License to Carry a Gun
I wanted a way to protect myself. I didn't get very far.
Every morning for the past 10 years I have chatted with the retired police chief who sells bus tickets from his truck in a commuter parking lot. Then I board the coach for my trip from Cape Cod to Boston where I teach poetry writing. Ernie is an impressive man, sitting there from 4 a.m. until 9, the window open and his shirt unbuttoned even in winter, when I huddle near his door in a hat and scarf. He advises me on what snow blower to buy, and the proportion of bleach to use when spraying mold off shingles. Growing up in a Queens apartment, and now living a rural life, I welcome his counsel.
Over the years, he's described his family vacations. In some stories, he's met an aggressive panhandler in a parking garage, or heard a suspicious knock on his motel door late at night. When he recalls how these incidents were safely resolved, he adds without bravado, "I have ways of protecting myself.”
His words rang in my ears, because I suddenly realized: I have no way of protecting myself.
So when I saw an announcement that the police department of our small town was offering a course in firearms training, a course leading to a gun license, I signed up. This was strictly classroom instruction — no range practice, no firing.
Friends discouraged me, asking what I would do with a gun. One of my colleagues at the college where I teach even cautioned that I had "a bit of a temper.”
The six-hour class met in the basement of the station on a Saturday morning. There were 24 of us, taught by two officers who said there would be a written test at the end. My classmates included six men with shaved heads; two women who told me their husbands wanted to take them hunting; a large man whose arms and neck were covered in blue ink, the owner of the local tattoo parlor; four teenagers who had been left gun collections by their grandparents, and one of those grandparents, a World War II vet who constantly corrected our teachers. ("Why are you calling it a bullet, when a bullet is part of a cartridge?")
The officers were articulate, patient, and thorough. They displayed a revolver, an automatic, and a shotgun, and took each apart. They prefaced many of their anecdotes with the words, "God forbid...” "God forbid you wake up in the middle of the night and someone has broken into your house...." and "God forbid you come home to find...."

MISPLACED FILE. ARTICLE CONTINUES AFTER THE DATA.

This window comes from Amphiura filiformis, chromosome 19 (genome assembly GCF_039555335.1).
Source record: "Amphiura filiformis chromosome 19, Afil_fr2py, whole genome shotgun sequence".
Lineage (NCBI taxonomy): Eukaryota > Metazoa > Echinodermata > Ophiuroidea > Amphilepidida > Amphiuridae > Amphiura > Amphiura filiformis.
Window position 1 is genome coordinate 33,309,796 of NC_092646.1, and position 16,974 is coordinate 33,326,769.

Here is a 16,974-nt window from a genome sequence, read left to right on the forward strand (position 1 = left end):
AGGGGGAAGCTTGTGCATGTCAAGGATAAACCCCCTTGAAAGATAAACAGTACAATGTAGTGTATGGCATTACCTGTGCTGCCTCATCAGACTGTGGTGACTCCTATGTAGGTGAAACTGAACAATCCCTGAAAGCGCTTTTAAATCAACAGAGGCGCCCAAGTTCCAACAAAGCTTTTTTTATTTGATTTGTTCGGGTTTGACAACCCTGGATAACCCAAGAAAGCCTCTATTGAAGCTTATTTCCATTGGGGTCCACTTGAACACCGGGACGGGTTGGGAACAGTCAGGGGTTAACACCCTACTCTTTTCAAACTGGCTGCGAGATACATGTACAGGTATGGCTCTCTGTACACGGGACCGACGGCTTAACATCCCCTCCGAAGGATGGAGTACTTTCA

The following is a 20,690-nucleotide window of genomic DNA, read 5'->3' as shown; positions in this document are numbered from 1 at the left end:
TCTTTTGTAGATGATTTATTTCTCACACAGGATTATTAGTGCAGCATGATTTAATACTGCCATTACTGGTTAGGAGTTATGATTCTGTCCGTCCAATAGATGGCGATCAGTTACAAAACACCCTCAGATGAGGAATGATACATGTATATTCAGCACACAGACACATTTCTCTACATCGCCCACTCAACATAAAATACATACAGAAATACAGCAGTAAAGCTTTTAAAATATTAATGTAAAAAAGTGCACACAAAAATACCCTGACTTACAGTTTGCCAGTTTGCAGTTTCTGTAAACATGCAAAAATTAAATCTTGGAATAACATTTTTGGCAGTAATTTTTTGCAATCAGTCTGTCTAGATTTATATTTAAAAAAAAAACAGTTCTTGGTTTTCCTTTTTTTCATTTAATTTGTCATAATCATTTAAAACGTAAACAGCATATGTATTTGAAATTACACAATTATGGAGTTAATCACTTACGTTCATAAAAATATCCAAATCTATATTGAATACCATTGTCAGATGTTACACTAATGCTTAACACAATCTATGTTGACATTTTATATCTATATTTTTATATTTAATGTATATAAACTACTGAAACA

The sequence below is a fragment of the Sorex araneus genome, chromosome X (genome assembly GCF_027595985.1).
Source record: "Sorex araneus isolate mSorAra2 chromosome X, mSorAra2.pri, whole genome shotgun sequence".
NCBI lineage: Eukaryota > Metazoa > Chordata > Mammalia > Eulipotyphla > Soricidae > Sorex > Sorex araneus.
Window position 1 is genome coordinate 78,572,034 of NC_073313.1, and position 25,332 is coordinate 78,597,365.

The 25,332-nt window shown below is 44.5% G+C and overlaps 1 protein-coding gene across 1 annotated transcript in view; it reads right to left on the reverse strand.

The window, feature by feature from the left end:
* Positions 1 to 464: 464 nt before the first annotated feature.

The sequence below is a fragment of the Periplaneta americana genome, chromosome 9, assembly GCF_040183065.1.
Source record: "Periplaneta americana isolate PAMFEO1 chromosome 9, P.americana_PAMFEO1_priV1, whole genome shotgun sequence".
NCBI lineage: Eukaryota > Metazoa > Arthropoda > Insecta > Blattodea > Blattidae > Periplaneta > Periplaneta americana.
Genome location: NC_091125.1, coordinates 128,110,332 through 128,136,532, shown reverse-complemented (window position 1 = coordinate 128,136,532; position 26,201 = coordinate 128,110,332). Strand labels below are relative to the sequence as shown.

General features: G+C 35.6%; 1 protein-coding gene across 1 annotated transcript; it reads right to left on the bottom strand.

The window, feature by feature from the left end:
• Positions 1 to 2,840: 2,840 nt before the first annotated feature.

Everyone passed the exam, and the officers presented us with certificates stamped with the police department's official seal and trimmed in gold.
We were given applications to obtain a License to Carry Firearms, and I applied and was fingerprinted and photographed at the station. A few weeks later, the phone rang and a woman's lilting voice said, "This is Jackie. Your license to carry is ready."
Now I had to buy a gun, but before that, learn how to shoot one.
The officers recommended the Powderhorn as a reliable arms shop. Cars in front of the store bore bumper stickers that said "Another Vet Against John Kerry," and "If It's Tourist Season, Why Can't We Shoot Them?”
I asked the owner if he could suggest someone to give me lessons.
"I can," he said, "It'll take one lesson. $30. You look like a smart guy.” I must have also looked like a weak guy because he advised me to start lifting a 5-pound dumbbell to strengthen my arm and wrist.
My friends were alarmed. My wife said not to tell our son, who was away at college.
I waited until summer, when school was out, but when summer came, I put it off due to entertaining guests and working in the garden. One day in June, I used a small hand snips to dead-head our many large lilac trees. When I finished, I felt a twinge in my right elbow. At dinner, I couldn't lift a glass without discomfort. And later that night, just pressing the top of a plastic bottle of insect repellent caused a knife-like pain.
The ache continued, so in the fall I visited an orthopedic doctor who diagnosed tendonitis, or tennis elbow, and said there was nothing to do except wear a splint, and to avoid taxing the arm.
School began and I saw Ernie again when I bought my first commuter book of bus tickets. After discussing our summers, I held up my hand and showed the splint's black band.
"Snipping lilacs," I said, and we both laughed.
"There goes your trigger finger," he said. "Hey, whatever happened with that?"
"I never followed up. Now I can't even shoot a mosquito with bug spray."
I was relieved, and I had the feeling he was, too. He had served as one of my references, possibly the reason my license was a Class A, which allows the holder to carry large capacity and concealed.
"You're probably better off," he said. "God forbid some guy who spends all his time handling these things takes it away from you. And anyway, don't they say the pen is mightier than the sword?"
I noticed he said "God forbid," and I got on the bus, no way of protecting myself, but at least protecting myself from myself. • 17 December 2007
John Skoyles is the author of four books of poems: A Little Faith, Permanent Change, Definition of the Soul, and The Situation. He is also the author of two prose works: Generous Strangers, a book of personal essays, and Secret Frequencies: A New York Education, a memoir. His work has appeared in The Atlantic, Poetry, Yale Review, TriQuarterly, and others. Skoyles is a professor of writing, literature, and publishing at Emerson College.
Photo by erik jaeger via Flickr (Creative Commons).